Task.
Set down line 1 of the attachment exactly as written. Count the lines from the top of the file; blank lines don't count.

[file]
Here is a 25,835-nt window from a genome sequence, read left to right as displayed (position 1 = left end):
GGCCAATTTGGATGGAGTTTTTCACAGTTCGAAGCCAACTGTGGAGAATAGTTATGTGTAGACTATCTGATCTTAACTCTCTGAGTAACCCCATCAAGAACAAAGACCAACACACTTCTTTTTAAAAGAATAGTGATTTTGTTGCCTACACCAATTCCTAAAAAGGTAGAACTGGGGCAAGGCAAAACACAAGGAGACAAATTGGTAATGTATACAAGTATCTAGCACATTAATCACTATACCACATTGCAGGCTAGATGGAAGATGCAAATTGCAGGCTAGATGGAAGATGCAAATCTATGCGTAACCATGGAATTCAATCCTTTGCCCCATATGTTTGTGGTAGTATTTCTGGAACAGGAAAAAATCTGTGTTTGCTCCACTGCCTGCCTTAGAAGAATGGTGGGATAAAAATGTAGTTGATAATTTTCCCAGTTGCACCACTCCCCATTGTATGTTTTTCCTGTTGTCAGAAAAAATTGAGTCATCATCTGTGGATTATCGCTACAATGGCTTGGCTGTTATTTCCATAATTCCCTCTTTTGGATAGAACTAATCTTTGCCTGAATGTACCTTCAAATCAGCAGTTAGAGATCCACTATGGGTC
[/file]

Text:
Here is a 25,835-nt window from a genome sequence, read left to right as displayed (position 1 = left end):